The first chapter of this year’s Toronto-area real estate story reads a lot like the last, with January delivering a 22 per cent year-over-year increase in home prices, according to the Toronto Real Estate Board’s (TREB) benchmark index.
The average selling price of a home in the region was $770,745 last month on the index — $140,552 more than a year ago, TREB reported Friday.
Low-rise housing — detached, semi-detached and town homes — saw the largest year-over-year price growth of 26 to 28 per cent compared to last January. But condo prices also rose 14.5 per cent across the region, to an average $442,598.
Condos also saw the greatest gains in the number of sales, increasing 26.7 per cent across the region, year over year.
Overall, the number of re-sale home transactions of all types rose 11.8 per cent compared to January 2016. There were 5,188 sales last month, compared to 4,640 last January.
But with the exception of condos, the majority of sales were in the 905 communities surrounding Toronto.
Detached home sales dropped 5.5 per cent in the city, compared to an 11.9 per cent increase outside Toronto's borders.
"You can't buy what's not available," said Jason Mercer, TREB’s director of market analysis, who noted that inventory of re-sale homes in the Toronto region is about half of what it was last year.
The shortage is particularly severe in Toronto.
"If you look at the 416 as a whole, 50 per cent of transactions are accounted for by low-rise (detached, semi-detached and townhomes) and so when you're seeing the detached number off on a year-over-year basis, mainly that's just a lack of inventory," he said.
But that supply shortage has also affected the luxury condo market in Toronto, said Royal LePage agent Caily Heaps Estrin, whose practice is concentrated in the core.
She called January a "decent start" to the new year.
"We've seen a little more activity than we did last year, but I wouldn't say it's as dramatic as these stats would have you believe, unless you're working a broader market," she said.
That lack of inventory and Toronto prices are pushing buyers outside the city limits where there are more homes to buy, said Heaps Estrin.
"Our turnover is so low in the central core because people who would typically be moving out of their forever homes and downsizing are finding it hard to get into a size they would like to retire to, whether it's a condo or a smaller house," she said.
Heaps Estrin said she's had clients lately indicate that the municipal land transfer tax, which TREB says costs the average home buyer in the city about $11,000, is increasingly a deterrent to moving house in Toronto.
Toronto city council is looking at harmonizing that tax with the provincial land transfer, which would add $750 a year to all but first-time buyers, who would likely get a bigger rebate to compensate for that difference.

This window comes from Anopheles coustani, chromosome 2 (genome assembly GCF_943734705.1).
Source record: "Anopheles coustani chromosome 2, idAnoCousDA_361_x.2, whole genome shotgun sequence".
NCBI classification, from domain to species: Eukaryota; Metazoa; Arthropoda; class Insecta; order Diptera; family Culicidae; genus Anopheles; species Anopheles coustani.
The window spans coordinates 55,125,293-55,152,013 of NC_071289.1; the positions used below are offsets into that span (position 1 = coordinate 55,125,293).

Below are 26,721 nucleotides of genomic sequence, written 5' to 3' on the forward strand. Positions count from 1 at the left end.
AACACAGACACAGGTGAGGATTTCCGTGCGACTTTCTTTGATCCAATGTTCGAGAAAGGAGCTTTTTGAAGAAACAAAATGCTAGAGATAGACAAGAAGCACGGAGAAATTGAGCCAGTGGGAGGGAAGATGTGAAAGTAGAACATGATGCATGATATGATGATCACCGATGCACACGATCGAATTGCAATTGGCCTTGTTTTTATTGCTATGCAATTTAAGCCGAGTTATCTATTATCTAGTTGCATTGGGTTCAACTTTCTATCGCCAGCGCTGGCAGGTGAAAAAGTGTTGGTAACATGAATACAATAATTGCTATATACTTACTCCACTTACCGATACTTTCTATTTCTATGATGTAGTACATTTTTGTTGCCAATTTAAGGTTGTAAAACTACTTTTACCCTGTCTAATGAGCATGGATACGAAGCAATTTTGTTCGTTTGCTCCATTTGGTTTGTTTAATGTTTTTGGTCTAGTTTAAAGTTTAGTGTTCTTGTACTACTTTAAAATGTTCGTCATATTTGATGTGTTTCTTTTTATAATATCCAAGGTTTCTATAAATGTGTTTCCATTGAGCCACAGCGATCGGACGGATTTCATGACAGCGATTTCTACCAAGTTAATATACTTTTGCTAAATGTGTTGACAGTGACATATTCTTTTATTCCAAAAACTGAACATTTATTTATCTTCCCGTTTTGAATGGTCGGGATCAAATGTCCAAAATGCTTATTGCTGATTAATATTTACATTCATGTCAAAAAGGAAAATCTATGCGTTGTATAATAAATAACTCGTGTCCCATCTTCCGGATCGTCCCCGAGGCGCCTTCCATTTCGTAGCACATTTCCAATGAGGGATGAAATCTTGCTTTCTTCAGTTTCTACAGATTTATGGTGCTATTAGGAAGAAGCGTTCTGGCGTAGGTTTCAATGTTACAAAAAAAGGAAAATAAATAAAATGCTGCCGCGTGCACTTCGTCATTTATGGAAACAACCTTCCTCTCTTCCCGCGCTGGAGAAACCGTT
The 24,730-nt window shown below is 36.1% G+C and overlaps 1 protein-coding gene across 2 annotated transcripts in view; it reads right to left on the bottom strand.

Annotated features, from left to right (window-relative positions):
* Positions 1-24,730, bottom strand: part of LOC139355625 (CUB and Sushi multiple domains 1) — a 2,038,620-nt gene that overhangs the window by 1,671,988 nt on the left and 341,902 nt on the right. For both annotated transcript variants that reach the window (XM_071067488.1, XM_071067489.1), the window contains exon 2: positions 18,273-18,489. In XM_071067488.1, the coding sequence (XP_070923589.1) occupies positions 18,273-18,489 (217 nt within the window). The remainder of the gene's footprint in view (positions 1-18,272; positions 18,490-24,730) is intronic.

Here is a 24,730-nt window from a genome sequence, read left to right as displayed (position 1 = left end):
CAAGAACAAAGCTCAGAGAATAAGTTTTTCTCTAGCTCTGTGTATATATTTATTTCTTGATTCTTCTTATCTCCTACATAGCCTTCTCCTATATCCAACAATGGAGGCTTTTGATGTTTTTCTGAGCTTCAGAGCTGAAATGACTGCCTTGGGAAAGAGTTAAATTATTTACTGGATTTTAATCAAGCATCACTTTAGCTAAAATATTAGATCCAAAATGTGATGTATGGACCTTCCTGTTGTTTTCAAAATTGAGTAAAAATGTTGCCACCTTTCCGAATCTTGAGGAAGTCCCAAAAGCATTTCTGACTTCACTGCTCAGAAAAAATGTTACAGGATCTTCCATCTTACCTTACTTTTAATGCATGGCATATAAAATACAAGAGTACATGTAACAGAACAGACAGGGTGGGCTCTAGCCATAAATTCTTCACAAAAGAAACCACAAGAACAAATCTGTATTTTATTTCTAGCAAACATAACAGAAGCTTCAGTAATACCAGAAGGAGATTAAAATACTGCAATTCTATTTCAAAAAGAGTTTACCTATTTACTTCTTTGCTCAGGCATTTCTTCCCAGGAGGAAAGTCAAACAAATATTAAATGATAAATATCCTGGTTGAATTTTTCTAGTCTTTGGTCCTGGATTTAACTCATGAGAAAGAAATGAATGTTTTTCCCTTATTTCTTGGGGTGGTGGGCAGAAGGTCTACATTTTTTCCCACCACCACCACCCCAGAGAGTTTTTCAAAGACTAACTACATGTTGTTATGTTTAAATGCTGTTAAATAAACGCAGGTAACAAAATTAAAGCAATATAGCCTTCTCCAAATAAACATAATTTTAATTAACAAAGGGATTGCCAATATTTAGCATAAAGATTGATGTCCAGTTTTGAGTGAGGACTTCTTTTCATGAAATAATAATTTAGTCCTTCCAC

TREB is urging the government to address the supply side of the housing sector in areas such as land use policy instead of focusing solely on demand by adjusting lending rules.
New-home builders are also pushing the province to go slower on its new population density targets in the Toronto region and municipalities to clear residential development approvals sooner.
TREB is predicting a strong year for Toronto region real estate with gains between 10 and 16 per cent with single-family homes in greatest demand.
But with half of home purchasers expected to be first-time buyers, condos are also expected to continue to perform strongly.
"As you continue to see prices increase, you are going to see people look at other home types within the housing continuum. Some of that focus, especially when you're talking about first-time buyers, is going to be on that condominium apartment segment," said Mercer.
"Prices are lower and it makes sense that's the entry point for these households," he said.
Right At Home Realty agent Ian Serota says he's not convinced that the cooling off that was predicted for 2017 will actually happen, although rising interest rates — something that began late last year — could have an impact.
But the employment picture, a major contributor to the property market's health, continues to look strong.
"Job growth outside of Toronto is minimal and there is no reason for people to move to another city," he said.
Detached houses in Toronto remained the most expensive category, averaging $1.34 million last month. But the cost of a detached house in the 905 was also edging up to about $1 million.
In the Toronto region, Simcoe registered the greatest price gains — 28.46 per cent — followed by Durham Region, where the index registered a 26.43 per cent price increase year over year. Homes in Toronto saw the lowest increase of 16.33 per cent.
~Courtesy of the Toronto Star